Jane is devastated. Her best friend passed away unexpectedly.

Jane’s friend was living her best life when she suddenly passed away.

Jane and her friend were around the same age. Jane didn’t even know that her friend was sick. She wasn’t. Her friend’s passing was one of those tragedies that no one saw coming. Just two weeks ago, her friend of thirty years was celebrating the new year with the usual gang, joking, laughing, and dropping sushi from chopsticks that she had never quite mastered.

Understandably Jane was plunged into grief, confused that the brilliant light that was her friend had been extinguished without so much as a flicker on the breeze to signal what was to come.

Her friend’s unexpected passing caused Jane to pause to reflect on her own mortality. It could have been Jane who had been selected to climb that one-way staircase to heaven. It wasn’t her time, as some might say.

Still, Jane felt emotionally clobbered, wracked by guilt that her friend had been whisked away on a sudden turn in the king tide. Set adrift on a current of fear and helplessness, Jane flapped and floundered knowing that she was unable to retrieve her friend. She was distraught for her loss. She was equally distraught to be unable to deny a certain inevitability that one day, probably not of her choosing, she would be signed off from her own life.

Nightmares featuring her own princess clad body lying in state, routinely rocketed her out of her slumber. Too often, she would find herself sitting bolt upright in bed, checking her heartbeat to convince herself that she was still alive.

Jane promptly booked herself in for a medley of health checks, to seek reassurance that she has a few good years of living in her yet.

Jane’s experience is a normal part of the grieving process when we lose someone close.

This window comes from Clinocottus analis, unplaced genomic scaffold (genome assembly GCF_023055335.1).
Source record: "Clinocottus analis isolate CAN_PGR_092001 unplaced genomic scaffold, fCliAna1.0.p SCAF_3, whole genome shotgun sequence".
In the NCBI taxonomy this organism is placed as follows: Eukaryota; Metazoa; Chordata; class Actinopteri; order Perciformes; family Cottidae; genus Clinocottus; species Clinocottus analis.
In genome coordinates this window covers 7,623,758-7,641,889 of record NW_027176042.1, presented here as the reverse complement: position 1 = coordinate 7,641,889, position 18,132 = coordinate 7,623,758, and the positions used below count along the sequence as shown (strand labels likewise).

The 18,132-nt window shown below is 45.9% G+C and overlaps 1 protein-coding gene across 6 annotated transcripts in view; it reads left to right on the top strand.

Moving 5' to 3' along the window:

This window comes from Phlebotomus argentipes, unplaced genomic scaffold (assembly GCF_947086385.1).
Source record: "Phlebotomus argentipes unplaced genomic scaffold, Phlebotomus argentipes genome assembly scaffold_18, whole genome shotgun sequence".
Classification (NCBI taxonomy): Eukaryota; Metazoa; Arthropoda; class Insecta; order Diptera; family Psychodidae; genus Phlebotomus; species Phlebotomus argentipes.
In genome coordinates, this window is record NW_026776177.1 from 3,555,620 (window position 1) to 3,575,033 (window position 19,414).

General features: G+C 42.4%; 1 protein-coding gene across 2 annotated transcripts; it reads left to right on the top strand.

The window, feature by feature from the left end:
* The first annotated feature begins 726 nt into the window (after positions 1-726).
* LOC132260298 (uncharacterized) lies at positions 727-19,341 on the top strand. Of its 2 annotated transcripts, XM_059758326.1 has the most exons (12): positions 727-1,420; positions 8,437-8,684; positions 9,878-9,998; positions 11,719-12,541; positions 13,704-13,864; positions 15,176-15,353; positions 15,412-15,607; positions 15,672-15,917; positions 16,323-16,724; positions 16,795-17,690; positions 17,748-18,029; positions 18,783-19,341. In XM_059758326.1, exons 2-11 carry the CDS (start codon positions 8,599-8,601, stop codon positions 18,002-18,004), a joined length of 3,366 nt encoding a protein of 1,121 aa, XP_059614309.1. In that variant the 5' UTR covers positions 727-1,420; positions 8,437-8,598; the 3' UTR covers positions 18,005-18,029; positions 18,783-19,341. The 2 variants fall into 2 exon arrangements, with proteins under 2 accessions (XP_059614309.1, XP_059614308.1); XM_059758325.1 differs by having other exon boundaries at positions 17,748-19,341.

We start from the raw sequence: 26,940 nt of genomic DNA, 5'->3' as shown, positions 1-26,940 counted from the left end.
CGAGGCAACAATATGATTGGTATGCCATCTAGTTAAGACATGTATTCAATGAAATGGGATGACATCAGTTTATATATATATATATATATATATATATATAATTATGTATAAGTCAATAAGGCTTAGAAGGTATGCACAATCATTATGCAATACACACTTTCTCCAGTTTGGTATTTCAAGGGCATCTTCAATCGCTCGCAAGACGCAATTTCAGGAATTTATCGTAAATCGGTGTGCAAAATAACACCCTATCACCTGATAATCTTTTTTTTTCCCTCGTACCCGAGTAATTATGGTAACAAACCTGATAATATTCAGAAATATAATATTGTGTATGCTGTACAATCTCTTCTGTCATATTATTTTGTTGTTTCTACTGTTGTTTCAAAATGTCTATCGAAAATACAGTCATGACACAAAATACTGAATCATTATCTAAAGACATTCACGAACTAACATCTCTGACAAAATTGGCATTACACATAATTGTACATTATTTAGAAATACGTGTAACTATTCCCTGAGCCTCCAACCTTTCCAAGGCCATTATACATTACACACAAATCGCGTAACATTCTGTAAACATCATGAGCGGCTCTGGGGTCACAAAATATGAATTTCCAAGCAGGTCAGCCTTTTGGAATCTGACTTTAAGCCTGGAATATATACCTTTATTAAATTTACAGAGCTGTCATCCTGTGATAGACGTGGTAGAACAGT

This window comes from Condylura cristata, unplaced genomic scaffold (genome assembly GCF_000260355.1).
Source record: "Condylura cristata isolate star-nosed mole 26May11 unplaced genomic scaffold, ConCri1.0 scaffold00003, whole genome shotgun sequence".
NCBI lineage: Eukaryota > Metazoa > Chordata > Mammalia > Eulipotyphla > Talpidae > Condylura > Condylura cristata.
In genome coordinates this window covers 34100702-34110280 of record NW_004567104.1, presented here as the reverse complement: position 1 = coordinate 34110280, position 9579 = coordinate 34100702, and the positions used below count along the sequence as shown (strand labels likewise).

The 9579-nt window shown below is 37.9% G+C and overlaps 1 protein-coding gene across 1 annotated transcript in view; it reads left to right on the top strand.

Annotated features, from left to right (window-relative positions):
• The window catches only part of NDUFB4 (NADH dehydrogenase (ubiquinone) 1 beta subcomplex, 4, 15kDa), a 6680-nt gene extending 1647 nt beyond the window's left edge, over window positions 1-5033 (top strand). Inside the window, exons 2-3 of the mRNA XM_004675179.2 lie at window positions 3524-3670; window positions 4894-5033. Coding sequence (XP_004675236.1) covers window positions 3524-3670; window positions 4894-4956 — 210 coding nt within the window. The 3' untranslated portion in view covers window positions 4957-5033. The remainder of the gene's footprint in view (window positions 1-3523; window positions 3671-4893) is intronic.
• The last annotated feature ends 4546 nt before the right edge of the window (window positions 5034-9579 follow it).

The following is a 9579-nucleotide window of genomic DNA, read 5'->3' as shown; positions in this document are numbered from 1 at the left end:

It’s also quite normal in this situation to focus on where your important personal information is and who could find it easily if the inevitable happens.

Even if you are closer to the beginning of your life than the end, it is important to organize your vital information and put it in one secure place. At the very least, you will avoid creating chaos and compounding grief and distress for your family and friends should you pass unexpectedly. Those who love you will be devastated. They will be unlikely to be thinking clearly and they may have no idea where your vital information is.

Do you have an up to date will? What about a power of attorney, advance care directive or organ donation? Where are your instructions for distributing your sentimental items? Who should care for your children? Pets? Property?

You need to store all your important essential information in one very secure online place where your authorized trustee can access it. That place is Secure My Treasures, www.securemytreasures.com

Look over these resources to help you through your grief.

Help when someone you love dies suddenly. https://sudden.org/help-for-friends-and-communities/sudden-bereavement-challenges/ (Accessed 4 Jan 2024)

My best friend unexpectedly died. This is what I learned about unrelenting grief. https://www.huffpost.com/entry/best-friend-death-grief_n_627a8106e4b00fbab6343aa9 (Accessed 4 Jan 2024)

If you require immediate support or advice, please see your general practitioner, or call the Beyond Blue Support Service on 1300 22 4636. The Support Service is open 24 hours, seven days a week.

If you are in an emergency, or at immediate risk of harm to yourself or others, please call 000.

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Secure My Treasures

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